According to Houyame, there were a lot of important side events during the conference, and many discussions honed in on how NGOs that work on water management and peace can collaborate, share resources, and pool data.

“It was a very unique experience,” says Oumnia. “We were able to meet with our Moroccan representatives there, like the ministry, the minister, and Morocco's Permanent Representative to the UN. It was such a boost because, in the Moroccan community, when they see you getting involved with those stakeholders, it reflects on the positive partnerships that you can have locally.”    


Quote "We need to earn the trust of policymakers because we have recently been trying to secure a place as the negotiation table... We have knowledge that we can share, we have our own perspectives, and we have our own experiences." - Houyame, 23 Morocco
Mobilizing and Elevating Youth Voices for Climate Action in Morocco

Since returning home, Houyame and Oumnia have dived right into developing the roadmap design for a youth-led action plan. Their plan addresses immediate challenges facing Morocco’s water resources and provides a long-term vision for sustainable use and management of this critical resource. They are confident that their efforts will mobilize other young people across Morocco to become advocates for sustainable water policies and actions. By inspiring young people to take an active role in shaping the future of Morocco, they believe they can help create a more just and equitable society for all.

“Houyame and Oumnia are shining examples of how important it is to invest in young Moroccans as partners in addressing climate change,” said USAID Mission Director Erik Janowsky. “Supporting their participation at the UN Water Conference is just one of the ways USAID/Morocco is empowering youth and working with Moroccans to find sustainable solutions for water scarcity.”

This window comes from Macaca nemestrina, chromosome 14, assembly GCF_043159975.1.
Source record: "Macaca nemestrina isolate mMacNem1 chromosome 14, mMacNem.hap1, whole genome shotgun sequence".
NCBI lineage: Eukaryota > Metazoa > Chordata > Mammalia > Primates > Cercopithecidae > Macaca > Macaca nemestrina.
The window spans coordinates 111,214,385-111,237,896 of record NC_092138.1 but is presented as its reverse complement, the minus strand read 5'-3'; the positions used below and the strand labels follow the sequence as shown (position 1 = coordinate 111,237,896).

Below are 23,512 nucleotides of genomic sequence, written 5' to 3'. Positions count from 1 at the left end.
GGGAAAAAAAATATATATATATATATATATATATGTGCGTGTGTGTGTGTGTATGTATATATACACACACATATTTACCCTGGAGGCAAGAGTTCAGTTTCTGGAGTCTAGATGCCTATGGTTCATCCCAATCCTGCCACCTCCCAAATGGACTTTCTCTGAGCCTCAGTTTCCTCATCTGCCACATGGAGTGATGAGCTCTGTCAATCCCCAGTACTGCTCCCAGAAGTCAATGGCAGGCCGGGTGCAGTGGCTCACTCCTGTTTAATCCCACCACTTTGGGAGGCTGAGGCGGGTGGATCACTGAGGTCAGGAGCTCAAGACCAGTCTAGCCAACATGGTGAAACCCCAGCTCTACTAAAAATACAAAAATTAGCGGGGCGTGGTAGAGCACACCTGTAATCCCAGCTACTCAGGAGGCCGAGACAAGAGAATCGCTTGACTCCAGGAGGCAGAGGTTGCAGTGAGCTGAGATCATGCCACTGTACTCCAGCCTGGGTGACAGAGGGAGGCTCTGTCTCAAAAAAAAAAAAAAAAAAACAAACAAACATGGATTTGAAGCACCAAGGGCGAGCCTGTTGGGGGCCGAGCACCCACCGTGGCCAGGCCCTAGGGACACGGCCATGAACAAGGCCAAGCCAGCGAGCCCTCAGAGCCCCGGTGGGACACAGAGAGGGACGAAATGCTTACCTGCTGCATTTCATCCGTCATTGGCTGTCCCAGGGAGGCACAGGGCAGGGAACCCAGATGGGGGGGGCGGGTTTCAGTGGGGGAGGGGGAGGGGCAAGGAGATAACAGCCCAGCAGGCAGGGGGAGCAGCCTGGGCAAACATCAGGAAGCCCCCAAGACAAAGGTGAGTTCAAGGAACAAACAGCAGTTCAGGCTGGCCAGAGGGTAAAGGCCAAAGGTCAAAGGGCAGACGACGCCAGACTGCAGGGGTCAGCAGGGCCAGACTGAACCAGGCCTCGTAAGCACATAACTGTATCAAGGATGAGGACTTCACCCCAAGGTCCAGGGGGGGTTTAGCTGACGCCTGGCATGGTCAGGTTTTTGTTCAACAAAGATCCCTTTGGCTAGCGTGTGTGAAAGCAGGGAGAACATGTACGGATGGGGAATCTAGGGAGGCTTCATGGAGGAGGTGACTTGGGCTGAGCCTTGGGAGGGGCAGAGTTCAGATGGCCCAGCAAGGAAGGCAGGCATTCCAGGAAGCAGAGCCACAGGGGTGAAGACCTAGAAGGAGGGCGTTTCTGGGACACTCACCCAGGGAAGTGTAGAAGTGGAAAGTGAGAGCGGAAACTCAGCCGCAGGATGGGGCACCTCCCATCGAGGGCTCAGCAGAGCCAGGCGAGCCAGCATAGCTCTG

Houyame says they are doing everything in their power to show leaders and policymakers that youth are capable of leading and implementing climate action initiatives. “We need to earn the trust of policymakers because we have recently been trying to secure a place at the negotiation table. We have…knowledge that we can share, we have our own perspectives, and we have our own experiences. It is always difficult because, to them, we are [just] youth. For them, we bring this revolutionary aspect, and maybe [they are afraid] that once we are at the table, we are going to say something that should not be said. I really want their trust because I can be an outstanding representative, and I bring a lot to the table.”

“When we are talking to [UN] member states or having informal bilateral meetings, you still feel it’s just for the pictures sometimes,” adds Oumnia. “We cannot be as effective as we want to be if there is no understanding that youth actually have a voice, and they actually have ideas, not only in the international space but also on the grassroots level. They can be mediators who talk to citizens and make them aware of the climate crisis and make an impact in driving behavioral change.”

As Houyame and Oumnia continue to design their youth-led roadmap to managing Morocco’s water crisis, there is no doubt that these two co-captains will galvanize many inspired, young leaders invested in the sustainability of their beloved communities.

This blog was originally published by YouthLead. 

Strategic Objective
Adaptation, Integration, Mitigation
Gender and Social Inclusion, Indigenous Peoples and Local Communities, Locally-Led Development, Water and Sanitation, Water Management, Youth

YP2LE Communications